2. Separating presentation from structure: this is the key benefit of web standards for a couple of reasons. Firstly, it makes it easy to change a design without having to make a lot of changes to the mark-up. Secondly, it makes it possible for you and your designer to work independently. You develop the structure and interactivity with HTML and your programming language of choice while the designer creates the visual design using CSS. Thirdly, it makes it easier for you to distribute your application for use on other sites. Non-programmers can easily customize the display just by editing the CSS.
  3. Search engine optimization: most popular search engines will use your code to figure out the structure of your document. If you are using <p><strong> to define a header, the search engine cannot tell that it’s a header and therefore important. It thinks it’s a paragraph and will treat it as such. If the search engine knows what text is, it can pick out the important text on your page and use that information to rank your site. Of course, this does not mean that it’s appropriate to mark up full paragraphs of text as a header just to get better rankings with the search engines!
  4. Accessibility: Disabled users may be using any number of devices to access your site. Screen readers will operate in a similar way to the search engines. They can’t see what your page looks like, so they have to depend on the code to tell them what’s what. Proper HTML mark-up will help them to read your site properly and navigate more easily. Partially sited or otherwise disabled users may be using a regular browser with a custom stylesheet (check out the accessibility view in Opera’s user mode). If you have used proper HTML mark-up the site will work properly whether the user is using your stylesheet or their own. You don’t want to be the store with five steps and no wheelchair ramp, do you?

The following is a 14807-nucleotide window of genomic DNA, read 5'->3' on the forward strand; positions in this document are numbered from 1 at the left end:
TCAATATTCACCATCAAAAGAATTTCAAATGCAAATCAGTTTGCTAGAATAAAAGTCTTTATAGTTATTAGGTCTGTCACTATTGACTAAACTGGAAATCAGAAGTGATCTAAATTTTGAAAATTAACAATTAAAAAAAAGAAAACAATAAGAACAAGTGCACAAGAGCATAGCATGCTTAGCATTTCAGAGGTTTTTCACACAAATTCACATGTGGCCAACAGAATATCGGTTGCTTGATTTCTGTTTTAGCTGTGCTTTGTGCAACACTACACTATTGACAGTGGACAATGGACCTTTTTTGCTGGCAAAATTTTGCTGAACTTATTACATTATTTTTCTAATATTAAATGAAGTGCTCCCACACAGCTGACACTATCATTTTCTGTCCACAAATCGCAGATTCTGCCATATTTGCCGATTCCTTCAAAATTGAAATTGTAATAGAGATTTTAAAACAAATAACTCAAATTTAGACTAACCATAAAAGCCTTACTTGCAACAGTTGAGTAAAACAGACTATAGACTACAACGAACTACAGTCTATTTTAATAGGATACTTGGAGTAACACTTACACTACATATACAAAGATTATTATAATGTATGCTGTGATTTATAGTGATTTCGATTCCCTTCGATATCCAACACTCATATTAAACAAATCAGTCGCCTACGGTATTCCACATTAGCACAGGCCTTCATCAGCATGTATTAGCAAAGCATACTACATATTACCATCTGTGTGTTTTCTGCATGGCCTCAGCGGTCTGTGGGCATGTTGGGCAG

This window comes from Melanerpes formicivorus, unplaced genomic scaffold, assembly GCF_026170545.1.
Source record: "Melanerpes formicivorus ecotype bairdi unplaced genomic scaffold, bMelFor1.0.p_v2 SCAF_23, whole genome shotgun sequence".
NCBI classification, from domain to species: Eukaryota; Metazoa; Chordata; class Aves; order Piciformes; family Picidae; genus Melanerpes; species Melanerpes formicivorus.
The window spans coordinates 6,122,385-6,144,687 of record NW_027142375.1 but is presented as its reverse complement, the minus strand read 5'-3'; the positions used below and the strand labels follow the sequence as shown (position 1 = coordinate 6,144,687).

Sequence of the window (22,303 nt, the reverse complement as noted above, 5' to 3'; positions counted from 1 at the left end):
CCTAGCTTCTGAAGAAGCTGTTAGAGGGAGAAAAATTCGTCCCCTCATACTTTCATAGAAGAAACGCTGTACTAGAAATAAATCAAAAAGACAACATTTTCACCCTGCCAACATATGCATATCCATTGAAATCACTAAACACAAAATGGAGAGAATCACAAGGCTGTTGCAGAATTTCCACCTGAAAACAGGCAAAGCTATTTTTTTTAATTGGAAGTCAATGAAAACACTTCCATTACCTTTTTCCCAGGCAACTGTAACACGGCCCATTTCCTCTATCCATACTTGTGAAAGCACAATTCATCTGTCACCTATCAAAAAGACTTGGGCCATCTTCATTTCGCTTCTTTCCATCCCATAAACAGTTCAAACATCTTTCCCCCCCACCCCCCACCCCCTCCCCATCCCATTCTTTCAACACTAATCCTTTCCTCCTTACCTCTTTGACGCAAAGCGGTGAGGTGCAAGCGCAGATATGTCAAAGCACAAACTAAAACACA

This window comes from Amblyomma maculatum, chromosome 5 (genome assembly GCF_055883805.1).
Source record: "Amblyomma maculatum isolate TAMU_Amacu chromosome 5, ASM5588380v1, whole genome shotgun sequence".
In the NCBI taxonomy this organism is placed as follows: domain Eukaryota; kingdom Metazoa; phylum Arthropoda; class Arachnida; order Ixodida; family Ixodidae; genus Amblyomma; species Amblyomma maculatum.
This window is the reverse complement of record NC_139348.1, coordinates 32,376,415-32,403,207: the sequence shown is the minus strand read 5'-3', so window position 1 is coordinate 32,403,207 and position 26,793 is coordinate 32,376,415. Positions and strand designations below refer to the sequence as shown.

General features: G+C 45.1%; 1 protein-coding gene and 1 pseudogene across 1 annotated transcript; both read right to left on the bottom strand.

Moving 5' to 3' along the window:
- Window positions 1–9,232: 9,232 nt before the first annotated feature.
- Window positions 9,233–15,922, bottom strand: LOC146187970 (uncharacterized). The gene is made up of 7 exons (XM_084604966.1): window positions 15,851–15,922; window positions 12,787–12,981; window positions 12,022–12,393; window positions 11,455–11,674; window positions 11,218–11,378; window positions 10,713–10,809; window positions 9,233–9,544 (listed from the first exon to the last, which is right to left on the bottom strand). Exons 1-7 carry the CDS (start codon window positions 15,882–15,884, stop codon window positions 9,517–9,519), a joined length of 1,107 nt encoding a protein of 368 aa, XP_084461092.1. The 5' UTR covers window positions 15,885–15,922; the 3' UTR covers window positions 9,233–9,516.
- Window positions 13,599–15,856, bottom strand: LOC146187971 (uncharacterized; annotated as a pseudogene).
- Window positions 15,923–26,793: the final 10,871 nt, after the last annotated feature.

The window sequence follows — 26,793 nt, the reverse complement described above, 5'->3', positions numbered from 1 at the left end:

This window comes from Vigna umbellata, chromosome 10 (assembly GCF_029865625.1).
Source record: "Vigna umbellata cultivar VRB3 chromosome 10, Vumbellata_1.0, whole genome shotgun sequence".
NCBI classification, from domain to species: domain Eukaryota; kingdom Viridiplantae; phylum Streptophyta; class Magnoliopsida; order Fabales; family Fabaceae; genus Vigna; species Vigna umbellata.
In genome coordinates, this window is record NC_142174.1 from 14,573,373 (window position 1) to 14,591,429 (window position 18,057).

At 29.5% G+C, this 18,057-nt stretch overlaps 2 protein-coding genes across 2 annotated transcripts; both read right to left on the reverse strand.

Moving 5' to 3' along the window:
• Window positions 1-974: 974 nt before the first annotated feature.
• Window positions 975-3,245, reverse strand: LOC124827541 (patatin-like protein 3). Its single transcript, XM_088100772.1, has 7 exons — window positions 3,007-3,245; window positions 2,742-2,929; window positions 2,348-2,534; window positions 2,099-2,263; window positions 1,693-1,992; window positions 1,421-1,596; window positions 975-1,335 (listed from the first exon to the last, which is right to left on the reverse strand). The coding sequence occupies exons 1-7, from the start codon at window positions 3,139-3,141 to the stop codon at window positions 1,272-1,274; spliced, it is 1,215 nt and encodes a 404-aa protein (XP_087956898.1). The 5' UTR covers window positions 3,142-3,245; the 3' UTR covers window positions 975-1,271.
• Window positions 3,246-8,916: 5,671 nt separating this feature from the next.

5. Faster downloading: Using web standards properly usually makes for much smaller web pages which, of course, download much faster. As a programmer you must know that bloated code is not a good thing.
  6. Cross browser and future compatibility: web standards were developed to ensure consistency across browsers. If you use standards correctly your web applications will display the same way in all browsers that support standards. It also means that your application will display properly in future browsers. The doctype you use to start your HTML will tell the browser what specification to use to render it. This means that even years from now, when new standards are being used, the browsers won’t have to guess at how to display your page.


Complying with web standards means much more than passing a validator. Writing proper HTML and CSS can be tough at first, especially if you don’t have a good understanding of design to begin with. You may protest this point, thinking that you have to use tables a lot because you don’t know how else to make things line up. Never fear, there are many resources at your fingertips. Usually a quick google search for a particular problem will bring up a wealth of results.


To discuss, ask questions or comment on this article please see the Webmaster Forums discussion about this article.


Megan McDermott's picture

About the Author

Megan is co-founder and editor of A Padded Cell and administrator at The Webmaster Forums. She has been designing websites since 1997, with expertise in design, information architecture, usability, HTML/CSS, Drupal theming, and more. Megan is also a partner and co-founder of Woolwich Web Works: A small team that can do big things!